The MacBride Commission’s 1980 report to UNESCO, which formulated the basis for the New World Information and Communication Order (NWICO), and eventually for the WSIS, concentrated on global issues of media and communication. Among the many themes investigated in the report that resonate today, the role of international governance bodies for both fostering and regulating media and communications stands at the fore. In particular, a lingering dissonance between institutions’ stated purposes and their effective practices highlights the longest-standing struggles incumbent upon global IT governance.
The MacBride report discussed a broad variety of ICT issues that affected the developing world. Problems and open questions of media creation, distribution, and consumption took a high proirity. This included the failure of international news coverage to reflect the developing world’s realities, instead bearing out the sensationalism of American and European outlets. Observing the flow of media from those outlets towards that developing world, unbalanced by any substantial flow of media in the opposite direction, enjoined analysis of the stakes of representation. Who is empowered to communicate, and on behalf of whom, became a matter of international policy.
The patterns of control over technologies that enable communication also grounded NWICO. International radio broadcast spectrum and satellite positions were allocated by very a few actors, especially military interests. Effects of this imbalance included included broadcasting satellite signals into sovereign nations without their consent, against which the UN voted in the 1970s, and the collection of data about those countries without their having the computing capacity to manage that data. So NWICO addressed claims to justice in this light, even going so far as to propose protections for journalists. This last point became more contentious than might have been expected, since it also incorporated certain restrictions on the legitimacy of journalistic activities that were cast as threats to free speech by the United States, among other UN member nations, who subsequently left UNESCO for two decades.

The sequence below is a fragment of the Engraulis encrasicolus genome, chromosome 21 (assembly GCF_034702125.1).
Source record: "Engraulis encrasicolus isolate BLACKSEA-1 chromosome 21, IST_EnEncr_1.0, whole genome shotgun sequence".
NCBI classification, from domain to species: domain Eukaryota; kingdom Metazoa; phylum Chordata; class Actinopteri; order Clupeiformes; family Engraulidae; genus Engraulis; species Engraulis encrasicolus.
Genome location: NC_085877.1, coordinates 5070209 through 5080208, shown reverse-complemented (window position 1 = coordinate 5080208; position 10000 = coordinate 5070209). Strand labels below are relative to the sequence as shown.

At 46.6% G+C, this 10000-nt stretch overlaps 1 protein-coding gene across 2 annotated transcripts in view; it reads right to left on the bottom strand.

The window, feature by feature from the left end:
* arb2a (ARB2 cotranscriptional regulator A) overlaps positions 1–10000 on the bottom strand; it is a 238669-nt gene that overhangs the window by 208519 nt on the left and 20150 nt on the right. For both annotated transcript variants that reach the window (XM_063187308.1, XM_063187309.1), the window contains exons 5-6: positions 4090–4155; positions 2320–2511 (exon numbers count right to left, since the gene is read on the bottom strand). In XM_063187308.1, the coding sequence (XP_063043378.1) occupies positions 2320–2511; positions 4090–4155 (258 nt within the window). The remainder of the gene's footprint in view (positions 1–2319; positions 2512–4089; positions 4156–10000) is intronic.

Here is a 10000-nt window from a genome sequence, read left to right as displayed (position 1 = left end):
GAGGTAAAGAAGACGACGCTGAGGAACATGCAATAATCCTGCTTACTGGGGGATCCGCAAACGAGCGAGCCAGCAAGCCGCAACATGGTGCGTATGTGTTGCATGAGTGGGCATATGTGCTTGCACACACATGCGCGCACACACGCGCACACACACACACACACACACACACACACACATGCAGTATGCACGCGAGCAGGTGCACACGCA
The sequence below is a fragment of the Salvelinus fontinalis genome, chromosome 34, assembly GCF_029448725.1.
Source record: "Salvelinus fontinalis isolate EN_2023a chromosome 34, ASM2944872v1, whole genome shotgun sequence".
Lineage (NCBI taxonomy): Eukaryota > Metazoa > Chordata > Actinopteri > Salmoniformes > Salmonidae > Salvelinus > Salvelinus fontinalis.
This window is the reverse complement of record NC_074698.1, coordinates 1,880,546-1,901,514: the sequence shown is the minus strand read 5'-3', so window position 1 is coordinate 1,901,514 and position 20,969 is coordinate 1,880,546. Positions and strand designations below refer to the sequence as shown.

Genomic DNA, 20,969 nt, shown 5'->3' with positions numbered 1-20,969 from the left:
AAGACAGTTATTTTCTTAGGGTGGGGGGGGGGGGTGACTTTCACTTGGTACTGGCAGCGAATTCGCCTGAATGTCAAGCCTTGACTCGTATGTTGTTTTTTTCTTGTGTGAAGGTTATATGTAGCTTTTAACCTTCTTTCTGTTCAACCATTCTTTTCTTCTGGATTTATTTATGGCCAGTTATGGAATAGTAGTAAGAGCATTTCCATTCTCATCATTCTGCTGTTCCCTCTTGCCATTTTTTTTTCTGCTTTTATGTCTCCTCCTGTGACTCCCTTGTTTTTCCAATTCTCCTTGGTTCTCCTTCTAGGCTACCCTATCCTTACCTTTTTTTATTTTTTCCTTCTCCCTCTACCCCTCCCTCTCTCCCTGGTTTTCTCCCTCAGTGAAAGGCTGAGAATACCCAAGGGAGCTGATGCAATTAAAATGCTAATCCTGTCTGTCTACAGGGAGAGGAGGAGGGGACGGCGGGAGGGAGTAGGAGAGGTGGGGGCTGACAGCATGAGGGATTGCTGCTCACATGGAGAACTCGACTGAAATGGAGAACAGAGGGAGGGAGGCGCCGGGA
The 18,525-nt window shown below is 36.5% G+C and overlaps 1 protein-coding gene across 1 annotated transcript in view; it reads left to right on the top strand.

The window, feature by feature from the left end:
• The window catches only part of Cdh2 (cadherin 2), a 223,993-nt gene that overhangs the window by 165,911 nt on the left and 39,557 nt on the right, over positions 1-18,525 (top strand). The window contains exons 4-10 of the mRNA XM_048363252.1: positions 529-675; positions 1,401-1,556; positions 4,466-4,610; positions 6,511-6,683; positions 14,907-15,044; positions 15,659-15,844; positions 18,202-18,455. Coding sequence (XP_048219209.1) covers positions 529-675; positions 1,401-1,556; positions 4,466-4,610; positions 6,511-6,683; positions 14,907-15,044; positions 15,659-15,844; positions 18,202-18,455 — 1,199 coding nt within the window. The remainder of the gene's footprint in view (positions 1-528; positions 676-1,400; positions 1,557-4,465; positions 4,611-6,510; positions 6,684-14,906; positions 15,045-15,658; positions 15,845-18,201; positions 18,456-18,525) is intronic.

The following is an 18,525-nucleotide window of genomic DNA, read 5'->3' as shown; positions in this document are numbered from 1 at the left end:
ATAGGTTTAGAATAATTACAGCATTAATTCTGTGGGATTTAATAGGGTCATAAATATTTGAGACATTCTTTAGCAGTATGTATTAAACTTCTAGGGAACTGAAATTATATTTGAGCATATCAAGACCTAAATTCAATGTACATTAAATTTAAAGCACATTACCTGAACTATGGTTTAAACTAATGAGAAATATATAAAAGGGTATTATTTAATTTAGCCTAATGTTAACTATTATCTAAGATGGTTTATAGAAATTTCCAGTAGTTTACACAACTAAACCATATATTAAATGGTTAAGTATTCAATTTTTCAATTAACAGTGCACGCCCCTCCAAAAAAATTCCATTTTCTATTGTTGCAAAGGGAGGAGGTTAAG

Historically, the grounds of international governance bodies’ claims to legitimacy rested on moral principles, and on the cooperation of their member states, where military force did not exist. However, the viccissitudes of politics and policies allowed WSIS to change its financial infrastructure, granting its international governance a fiscal justification for its actions as well. In this shift, from member states’ dues towards service and patent fees, WSIS transmuted the scope of its oversight. Moreover, it moved away from the emphasis, in the MacBride report and NWICO, on an innate and universal “right to communicate,” instead concentrating on a right to “participate” in global media. And the change was not merely rhetorical.
The slight shift in verbiage indicates where the burdens and responsibilities that accompany rights continue to fall in contemporary IT governance. Whereas a right to communicate suggests access to AND control over the means of communication, such as technologies and media, the right to participate does not indicate control over those means – whether via national sovereignty or capital accumulation – but only access itself. This leads to institutional environments that lack incentives to reduce inequity in representations of developing nations from within them, or in the direction or valence of media flows. The real impact over time of global governance institutions on their objects of regulation and incubation risks an epistemological erosion. Such slippage manifests itself most subtly in the fungibility between two key terms for the study of ICTs for development: “information society” compared to “knowledge society.” In the former, the rough mix of progress, regression, regulation, deregulation, and discussion that underpins global governance institutions can be directly tied to the many layers of technical and mediated conditions for a social environment, from utilities and basic security charters through computing and mobility. In a “knowledge society,” on the other hand, a prerequisite for social inclusion is the manufacture of knowledge, rather than the immersion in information as such. This distinction, essentially one of structure prioritized in context, leads to problematic social assumptions. For example, it invites an implicit – sometimes explicit – disjuncture between “global” and “indigenous” knowledge, especially in terms of politics and economics. For these reasons, the week’s readings remind me to remain aware of the discursive as well as the structural elements of ICT4D as we continue into specific, geographically bounded case studies.
J.P. Singh. “Toward Knowledge Societies in UNESCO and Beyond.”
From NWICO to WSIS
ManyVoices, One World (Mac Bride Report). UNESCO. Paris, 1975. http://books.google.com/books?id=dV-oviiw7dwC&pg=PR4&lpg=PR1&hl=en&output=html_text